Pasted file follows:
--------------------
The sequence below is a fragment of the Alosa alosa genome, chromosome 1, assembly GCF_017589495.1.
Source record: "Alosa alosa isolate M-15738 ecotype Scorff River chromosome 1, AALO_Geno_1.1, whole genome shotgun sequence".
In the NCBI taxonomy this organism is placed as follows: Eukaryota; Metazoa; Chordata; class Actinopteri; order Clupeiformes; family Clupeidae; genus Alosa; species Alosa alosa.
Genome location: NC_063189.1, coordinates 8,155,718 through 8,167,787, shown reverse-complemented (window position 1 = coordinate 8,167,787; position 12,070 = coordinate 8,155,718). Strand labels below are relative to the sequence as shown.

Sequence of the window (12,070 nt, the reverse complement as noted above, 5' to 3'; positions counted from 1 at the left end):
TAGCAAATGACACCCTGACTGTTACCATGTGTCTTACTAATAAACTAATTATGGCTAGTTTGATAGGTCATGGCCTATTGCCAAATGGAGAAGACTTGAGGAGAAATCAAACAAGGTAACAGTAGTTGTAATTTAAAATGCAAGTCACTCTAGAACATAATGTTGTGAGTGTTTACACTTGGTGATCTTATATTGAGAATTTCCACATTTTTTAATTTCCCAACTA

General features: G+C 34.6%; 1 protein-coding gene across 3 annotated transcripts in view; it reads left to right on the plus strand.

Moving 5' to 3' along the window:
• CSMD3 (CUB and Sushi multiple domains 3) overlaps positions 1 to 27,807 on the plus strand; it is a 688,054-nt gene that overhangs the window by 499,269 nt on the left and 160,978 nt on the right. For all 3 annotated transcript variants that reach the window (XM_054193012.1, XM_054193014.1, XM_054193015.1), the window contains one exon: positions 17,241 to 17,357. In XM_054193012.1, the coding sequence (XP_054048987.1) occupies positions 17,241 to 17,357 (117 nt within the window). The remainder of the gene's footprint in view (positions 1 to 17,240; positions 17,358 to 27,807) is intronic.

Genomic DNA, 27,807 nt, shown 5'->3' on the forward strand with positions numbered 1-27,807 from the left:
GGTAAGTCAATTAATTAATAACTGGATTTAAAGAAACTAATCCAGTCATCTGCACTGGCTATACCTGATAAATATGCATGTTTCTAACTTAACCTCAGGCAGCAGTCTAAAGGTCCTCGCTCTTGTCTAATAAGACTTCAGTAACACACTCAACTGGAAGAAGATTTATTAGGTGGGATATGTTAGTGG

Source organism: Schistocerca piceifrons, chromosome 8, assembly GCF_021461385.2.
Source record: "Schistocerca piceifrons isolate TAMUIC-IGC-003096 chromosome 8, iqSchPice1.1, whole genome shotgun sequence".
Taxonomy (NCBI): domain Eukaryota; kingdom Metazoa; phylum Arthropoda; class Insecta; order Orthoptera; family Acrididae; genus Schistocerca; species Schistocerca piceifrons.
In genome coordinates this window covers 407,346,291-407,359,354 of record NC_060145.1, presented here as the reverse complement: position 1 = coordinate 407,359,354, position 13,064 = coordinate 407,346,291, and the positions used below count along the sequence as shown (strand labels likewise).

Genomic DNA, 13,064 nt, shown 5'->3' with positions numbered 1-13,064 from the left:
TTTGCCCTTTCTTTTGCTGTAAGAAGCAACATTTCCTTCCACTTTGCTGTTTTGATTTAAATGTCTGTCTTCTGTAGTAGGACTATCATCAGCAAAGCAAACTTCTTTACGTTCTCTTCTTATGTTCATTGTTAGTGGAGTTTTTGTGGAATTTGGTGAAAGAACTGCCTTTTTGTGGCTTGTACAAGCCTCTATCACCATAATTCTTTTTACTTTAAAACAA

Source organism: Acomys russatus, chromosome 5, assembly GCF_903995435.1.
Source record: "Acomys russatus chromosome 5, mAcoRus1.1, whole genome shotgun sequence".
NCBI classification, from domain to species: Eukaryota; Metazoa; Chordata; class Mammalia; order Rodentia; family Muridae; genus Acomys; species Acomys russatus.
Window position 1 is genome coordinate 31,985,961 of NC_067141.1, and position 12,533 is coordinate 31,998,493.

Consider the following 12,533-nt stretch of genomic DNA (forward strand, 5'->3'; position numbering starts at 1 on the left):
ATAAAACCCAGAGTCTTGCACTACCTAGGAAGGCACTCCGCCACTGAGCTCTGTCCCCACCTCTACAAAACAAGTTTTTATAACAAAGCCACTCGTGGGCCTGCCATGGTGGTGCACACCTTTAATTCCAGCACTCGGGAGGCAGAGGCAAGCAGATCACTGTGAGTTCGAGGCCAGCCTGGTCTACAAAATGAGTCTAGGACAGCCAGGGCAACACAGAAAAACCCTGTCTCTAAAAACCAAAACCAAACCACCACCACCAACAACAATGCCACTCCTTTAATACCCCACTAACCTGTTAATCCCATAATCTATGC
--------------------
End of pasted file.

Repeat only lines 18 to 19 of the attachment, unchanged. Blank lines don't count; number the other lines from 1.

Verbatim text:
Source organism: Acomys russatus, chromosome 5, assembly GCF_903995435.1.
Source record: "Acomys russatus chromosome 5, mAcoRus1.1, whole genome shotgun sequence".